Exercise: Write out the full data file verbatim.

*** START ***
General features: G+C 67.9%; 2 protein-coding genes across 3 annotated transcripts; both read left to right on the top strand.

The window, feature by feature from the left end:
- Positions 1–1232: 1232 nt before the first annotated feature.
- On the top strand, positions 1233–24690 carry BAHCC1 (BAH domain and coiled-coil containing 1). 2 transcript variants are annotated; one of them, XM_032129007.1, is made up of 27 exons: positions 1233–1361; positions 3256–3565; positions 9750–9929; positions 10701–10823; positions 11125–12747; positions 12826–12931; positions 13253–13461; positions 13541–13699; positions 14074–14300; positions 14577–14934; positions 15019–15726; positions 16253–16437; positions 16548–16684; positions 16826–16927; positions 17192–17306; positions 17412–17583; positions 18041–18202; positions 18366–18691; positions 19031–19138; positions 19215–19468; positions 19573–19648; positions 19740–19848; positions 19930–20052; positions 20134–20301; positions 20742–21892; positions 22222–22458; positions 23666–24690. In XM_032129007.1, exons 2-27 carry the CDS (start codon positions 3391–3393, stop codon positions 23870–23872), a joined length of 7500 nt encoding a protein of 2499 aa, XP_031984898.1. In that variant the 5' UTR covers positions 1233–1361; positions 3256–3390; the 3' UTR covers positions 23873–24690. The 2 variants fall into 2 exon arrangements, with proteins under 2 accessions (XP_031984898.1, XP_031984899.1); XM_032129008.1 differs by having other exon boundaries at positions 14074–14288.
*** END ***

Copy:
General features: G+C 67.9%; 2 protein-coding genes across 3 annotated transcripts; both read left to right on the top strand.

The window, feature by feature from the left end:
- Positions 1–1232: 1232 nt before the first annotated feature.
- On the top strand, positions 1233–24690 carry BAHCC1 (BAH domain and coiled-coil containing 1). 2 transcript variants are annotated; one of them, XM_032129007.1, is made up of 27 exons: positions 1233–1361; positions 3256–3565; positions 9750–9929; positions 10701–10823; positions 11125–12747; positions 12826–12931; positions 13253–13461; positions 13541–13699; positions 14074–14300; positions 14577–14934; positions 15019–15726; positions 16253–16437; positions 16548–16684; positions 16826–16927; positions 17192–17306; positions 17412–17583; positions 18041–18202; positions 18366–18691; positions 19031–19138; positions 19215–19468; positions 19573–19648; positions 19740–19848; positions 19930–20052; positions 20134–20301; positions 20742–21892; positions 22222–22458; positions 23666–24690. In XM_032129007.1, exons 2-27 carry the CDS (start codon positions 3391–3393, stop codon positions 23870–23872), a joined length of 7500 nt encoding a protein of 2499 aa, XP_031984898.1. In that variant the 5' UTR covers positions 1233–1361; positions 3256–3390; the 3' UTR covers positions 23873–24690. The 2 variants fall into 2 exon arrangements, with proteins under 2 accessions (XP_031984898.1, XP_031984899.1); XM_032129008.1 differs by having other exon boundaries at positions 14074–14288.